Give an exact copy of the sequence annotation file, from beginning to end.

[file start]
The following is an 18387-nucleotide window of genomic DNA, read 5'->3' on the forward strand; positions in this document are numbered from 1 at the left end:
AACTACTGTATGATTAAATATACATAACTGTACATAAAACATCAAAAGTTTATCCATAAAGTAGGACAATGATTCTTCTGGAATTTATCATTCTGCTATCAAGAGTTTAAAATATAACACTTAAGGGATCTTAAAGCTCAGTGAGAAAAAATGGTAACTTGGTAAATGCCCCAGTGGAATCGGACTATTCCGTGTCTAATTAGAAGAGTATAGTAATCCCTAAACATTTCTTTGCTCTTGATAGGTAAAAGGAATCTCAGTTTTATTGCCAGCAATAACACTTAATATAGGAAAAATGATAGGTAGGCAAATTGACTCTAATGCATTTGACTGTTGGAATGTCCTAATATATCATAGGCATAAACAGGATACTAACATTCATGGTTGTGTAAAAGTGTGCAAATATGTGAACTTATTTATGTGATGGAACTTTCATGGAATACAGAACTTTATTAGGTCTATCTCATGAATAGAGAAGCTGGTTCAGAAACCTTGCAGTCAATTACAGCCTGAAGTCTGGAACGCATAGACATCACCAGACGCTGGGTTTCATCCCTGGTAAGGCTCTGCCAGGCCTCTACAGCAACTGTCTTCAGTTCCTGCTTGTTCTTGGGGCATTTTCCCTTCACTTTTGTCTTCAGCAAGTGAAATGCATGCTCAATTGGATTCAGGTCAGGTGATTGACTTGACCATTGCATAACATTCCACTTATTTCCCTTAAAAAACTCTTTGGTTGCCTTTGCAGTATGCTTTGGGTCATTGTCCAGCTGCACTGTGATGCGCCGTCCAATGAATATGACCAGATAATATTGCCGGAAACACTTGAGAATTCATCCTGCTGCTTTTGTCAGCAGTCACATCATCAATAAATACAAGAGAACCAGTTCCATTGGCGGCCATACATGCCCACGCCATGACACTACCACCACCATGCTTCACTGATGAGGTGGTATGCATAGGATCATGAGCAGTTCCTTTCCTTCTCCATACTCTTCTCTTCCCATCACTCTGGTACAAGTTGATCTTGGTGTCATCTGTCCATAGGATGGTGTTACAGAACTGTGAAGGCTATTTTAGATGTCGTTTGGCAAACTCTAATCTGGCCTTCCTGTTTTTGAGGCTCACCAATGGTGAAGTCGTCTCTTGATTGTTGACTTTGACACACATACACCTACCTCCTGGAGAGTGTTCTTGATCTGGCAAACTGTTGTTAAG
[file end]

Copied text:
The following is an 18387-nucleotide window of genomic DNA, read 5'->3' on the forward strand; positions in this document are numbered from 1 at the left end:
AACTACTGTATGATTAAATATACATAACTGTACATAAAACATCAAAAGTTTATCCATAAAGTAGGACAATGATTCTTCTGGAATTTATCATTCTGCTATCAAGAGTTTAAAATATAACACTTAAGGGATCTTAAAGCTCAGTGAGAAAAAATGGTAACTTGGTAAATGCCCCAGTGGAATCGGACTATTCCGTGTCTAATTAGAAGAGTATAGTAATCCCTAAACATTTCTTTGCTCTTGATAGGTAAAAGGAATCTCAGTTTTATTGCCAGCAATAACACTTAATATAGGAAAAATGATAGGTAGGCAAATTGACTCTAATGCATTTGACTGTTGGAATGTCCTAATATATCATAGGCATAAACAGGATACTAACATTCATGGTTGTGTAAAAGTGTGCAAATATGTGAACTTATTTATGTGATGGAACTTTCATGGAATACAGAACTTTATTAGGTCTATCTCATGAATAGAGAAGCTGGTTCAGAAACCTTGCAGTCAATTACAGCCTGAAGTCTGGAACGCATAGACATCACCAGACGCTGGGTTTCATCCCTGGTAAGGCTCTGCCAGGCCTCTACAGCAACTGTCTTCAGTTCCTGCTTGTTCTTGGGGCATTTTCCCTTCACTTTTGTCTTCAGCAAGTGAAATGCATGCTCAATTGGATTCAGGTCAGGTGATTGACTTGACCATTGCATAACATTCCACTTATTTCCCTTAAAAAACTCTTTGGTTGCCTTTGCAGTATGCTTTGGGTCATTGTCCAGCTGCACTGTGATGCGCCGTCCAATGAATATGACCAGATAATATTGCCGGAAACACTTGAGAATTCATCCTGCTGCTTTTGTCAGCAGTCACATCATCAATAAATACAAGAGAACCAGTTCCATTGGCGGCCATACATGCCCACGCCATGACACTACCACCACCATGCTTCACTGATGAGGTGGTATGCATAGGATCATGAGCAGTTCCTTTCCTTCTCCATACTCTTCTCTTCCCATCACTCTGGTACAAGTTGATCTTGGTGTCATCTGTCCATAGGATGGTGTTACAGAACTGTGAAGGCTATTTTAGATGTCGTTTGGCAAACTCTAATCTGGCCTTCCTGTTTTTGAGGCTCACCAATGGTGAAGTCGTCTCTTGATTGTTGACTTTGACACACATACACCTACCTCCTGGAGAGTGTTCTTGATCTGGCAAACTGTTGTTAAG